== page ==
Once you know musical theory, you can always find a major scale’s relative minor. You just play the minor scale of the submediant. In this case, it’s B.

Parallel minors are also pretty easy to figure out. A parallel minor is a minor scale with the same tonic note. For D major, the parallel minor is just D minor.

Knowing information like this is helpful for musicians who are trying to create harmonies and melodies in songs. If you learn the theory well, you can improvise on the fly and create something really beautiful [2].

Understanding the way the different notes work together will make you a more confident and skilled musician.

How Do I Play It?

You’ve got the theory down — now it’s time to actually play the D major scale.

The fingering for your left hand is very simple. Assign each finger of your hand a number — your thumb is one, the index finger is two, the middle finger is three, ring finger is four, and pinky is five. Those numbers are the same with both hands.

To play this scale on your left hand, the fingering looks like this: 5-4-3-2-1-3-2-1. Your third finger comes over your thumb to play B and continue the rest of the scale.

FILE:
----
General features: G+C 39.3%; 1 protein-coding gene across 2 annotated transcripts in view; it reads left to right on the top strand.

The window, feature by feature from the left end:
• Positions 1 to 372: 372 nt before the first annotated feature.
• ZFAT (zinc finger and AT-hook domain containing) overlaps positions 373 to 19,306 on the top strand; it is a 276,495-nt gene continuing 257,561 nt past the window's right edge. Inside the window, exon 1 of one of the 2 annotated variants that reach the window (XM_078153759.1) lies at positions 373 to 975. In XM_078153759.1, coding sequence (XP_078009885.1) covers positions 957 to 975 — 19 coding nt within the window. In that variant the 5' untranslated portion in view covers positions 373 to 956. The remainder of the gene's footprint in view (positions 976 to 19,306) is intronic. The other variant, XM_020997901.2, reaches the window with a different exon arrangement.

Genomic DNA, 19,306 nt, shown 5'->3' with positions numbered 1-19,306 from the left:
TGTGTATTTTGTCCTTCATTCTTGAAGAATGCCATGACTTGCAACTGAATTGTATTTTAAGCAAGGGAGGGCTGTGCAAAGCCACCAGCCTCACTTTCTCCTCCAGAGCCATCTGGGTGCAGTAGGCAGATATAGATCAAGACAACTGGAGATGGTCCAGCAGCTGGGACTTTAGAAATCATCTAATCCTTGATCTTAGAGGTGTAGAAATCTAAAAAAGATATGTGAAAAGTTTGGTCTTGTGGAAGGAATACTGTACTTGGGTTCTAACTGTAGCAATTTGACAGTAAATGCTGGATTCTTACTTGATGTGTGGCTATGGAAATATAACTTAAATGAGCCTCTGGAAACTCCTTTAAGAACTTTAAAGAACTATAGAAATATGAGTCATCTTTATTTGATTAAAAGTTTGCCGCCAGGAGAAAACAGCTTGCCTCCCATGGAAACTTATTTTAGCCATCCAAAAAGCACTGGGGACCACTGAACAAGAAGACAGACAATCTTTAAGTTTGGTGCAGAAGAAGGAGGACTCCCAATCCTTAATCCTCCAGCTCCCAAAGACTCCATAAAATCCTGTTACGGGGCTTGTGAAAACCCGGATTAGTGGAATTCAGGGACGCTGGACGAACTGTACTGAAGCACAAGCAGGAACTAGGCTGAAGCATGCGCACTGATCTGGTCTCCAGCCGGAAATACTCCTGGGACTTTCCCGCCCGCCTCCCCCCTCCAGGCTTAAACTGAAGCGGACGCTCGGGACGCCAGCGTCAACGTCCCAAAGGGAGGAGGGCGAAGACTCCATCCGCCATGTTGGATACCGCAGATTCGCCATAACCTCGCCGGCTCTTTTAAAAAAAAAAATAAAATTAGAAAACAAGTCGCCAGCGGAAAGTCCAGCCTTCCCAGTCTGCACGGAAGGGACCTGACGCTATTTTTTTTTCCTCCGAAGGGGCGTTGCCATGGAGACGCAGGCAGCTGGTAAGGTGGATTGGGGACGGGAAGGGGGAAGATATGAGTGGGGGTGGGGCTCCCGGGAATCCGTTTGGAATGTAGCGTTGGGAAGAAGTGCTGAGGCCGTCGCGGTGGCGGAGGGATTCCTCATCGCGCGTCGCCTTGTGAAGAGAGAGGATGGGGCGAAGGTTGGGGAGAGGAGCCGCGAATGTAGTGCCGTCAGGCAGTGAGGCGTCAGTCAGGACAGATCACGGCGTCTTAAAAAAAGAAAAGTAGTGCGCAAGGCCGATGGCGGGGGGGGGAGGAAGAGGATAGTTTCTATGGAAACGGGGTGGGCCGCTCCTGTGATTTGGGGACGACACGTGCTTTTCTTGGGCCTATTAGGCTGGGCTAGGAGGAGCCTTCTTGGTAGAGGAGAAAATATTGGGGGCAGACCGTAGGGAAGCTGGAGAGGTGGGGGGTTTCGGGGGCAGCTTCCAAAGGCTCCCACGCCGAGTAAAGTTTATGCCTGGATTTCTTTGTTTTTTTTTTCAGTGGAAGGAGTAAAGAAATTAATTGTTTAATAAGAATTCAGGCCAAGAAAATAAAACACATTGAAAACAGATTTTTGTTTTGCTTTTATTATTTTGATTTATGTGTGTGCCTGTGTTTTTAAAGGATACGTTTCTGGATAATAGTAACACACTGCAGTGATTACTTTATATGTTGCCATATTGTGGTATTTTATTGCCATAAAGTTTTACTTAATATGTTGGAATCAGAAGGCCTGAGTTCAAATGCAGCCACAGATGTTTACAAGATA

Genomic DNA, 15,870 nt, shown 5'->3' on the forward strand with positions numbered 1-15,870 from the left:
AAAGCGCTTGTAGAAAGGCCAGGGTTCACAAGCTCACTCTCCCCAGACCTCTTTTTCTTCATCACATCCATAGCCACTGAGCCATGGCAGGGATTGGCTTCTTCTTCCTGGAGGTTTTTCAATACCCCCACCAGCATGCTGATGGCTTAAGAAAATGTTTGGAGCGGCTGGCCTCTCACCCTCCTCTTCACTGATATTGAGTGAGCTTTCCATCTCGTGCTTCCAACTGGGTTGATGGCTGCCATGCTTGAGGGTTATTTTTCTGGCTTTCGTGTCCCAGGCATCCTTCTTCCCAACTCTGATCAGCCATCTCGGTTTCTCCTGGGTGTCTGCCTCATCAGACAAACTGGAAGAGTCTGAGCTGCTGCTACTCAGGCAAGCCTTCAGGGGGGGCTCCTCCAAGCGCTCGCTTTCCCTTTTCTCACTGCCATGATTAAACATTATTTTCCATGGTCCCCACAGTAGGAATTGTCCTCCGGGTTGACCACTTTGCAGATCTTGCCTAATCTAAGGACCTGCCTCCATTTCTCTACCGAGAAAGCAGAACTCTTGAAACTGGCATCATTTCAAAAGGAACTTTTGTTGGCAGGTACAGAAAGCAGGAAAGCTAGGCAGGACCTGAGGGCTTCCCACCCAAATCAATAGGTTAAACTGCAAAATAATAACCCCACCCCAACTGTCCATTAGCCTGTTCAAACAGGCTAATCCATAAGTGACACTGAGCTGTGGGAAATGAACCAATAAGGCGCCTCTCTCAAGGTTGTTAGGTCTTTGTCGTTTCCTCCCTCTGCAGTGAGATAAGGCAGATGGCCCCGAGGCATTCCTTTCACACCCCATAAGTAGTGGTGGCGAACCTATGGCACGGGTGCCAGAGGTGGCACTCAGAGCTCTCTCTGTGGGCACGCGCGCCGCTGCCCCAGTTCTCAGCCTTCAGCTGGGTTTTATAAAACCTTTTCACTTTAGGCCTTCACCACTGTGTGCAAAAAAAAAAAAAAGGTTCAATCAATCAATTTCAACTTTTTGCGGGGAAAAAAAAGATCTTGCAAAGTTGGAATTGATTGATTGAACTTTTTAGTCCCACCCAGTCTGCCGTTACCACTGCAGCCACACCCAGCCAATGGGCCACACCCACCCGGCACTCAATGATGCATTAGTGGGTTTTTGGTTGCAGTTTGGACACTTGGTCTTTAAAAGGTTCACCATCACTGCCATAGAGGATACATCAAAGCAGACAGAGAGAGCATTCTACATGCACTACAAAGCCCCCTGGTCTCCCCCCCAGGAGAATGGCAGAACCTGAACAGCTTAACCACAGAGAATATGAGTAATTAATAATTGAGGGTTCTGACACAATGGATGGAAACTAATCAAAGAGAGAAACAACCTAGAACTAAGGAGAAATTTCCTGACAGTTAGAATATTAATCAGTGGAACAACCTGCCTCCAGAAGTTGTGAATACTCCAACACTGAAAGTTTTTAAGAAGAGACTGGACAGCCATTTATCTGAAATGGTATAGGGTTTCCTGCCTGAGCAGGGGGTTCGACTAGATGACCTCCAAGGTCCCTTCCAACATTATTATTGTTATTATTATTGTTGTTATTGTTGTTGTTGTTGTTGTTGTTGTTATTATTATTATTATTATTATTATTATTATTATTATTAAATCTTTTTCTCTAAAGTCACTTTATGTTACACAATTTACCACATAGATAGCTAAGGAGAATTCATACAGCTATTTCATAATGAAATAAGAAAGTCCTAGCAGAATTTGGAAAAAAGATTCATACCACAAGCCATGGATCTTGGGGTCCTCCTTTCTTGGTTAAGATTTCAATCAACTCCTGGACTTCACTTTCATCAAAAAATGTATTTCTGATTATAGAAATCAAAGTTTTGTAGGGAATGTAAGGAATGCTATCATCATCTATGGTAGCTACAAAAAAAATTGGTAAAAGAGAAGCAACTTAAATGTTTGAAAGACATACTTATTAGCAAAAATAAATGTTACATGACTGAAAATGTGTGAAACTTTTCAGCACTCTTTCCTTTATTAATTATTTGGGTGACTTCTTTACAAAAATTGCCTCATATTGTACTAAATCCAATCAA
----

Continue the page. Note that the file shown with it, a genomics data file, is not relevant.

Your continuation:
On your right hand, the fingering is basically the mirror image: 1-2-3-1-2-3-4-5. This time, your thumb will come under your third finger after you play F# to continue the rest of the scale.

Keep Building Your Musical Skills

With this guide to the theory of the D major scale, you’ll have all the tools you need to not only practice playing the scale but also to write melodies and harmonies that complement each other.

Don’t let your musical education stop there. Check out the five benefits of learning piano to get inspired.

Read more on the E Major Scale here.

Stephanie Su

Started learning music when she was four years old, Stephanie is a music teacher and a music therapist who is highly proficient in Piano, Violin, Guitar, and Ukulele. She likes to learn, teach, and share her music playing experiences.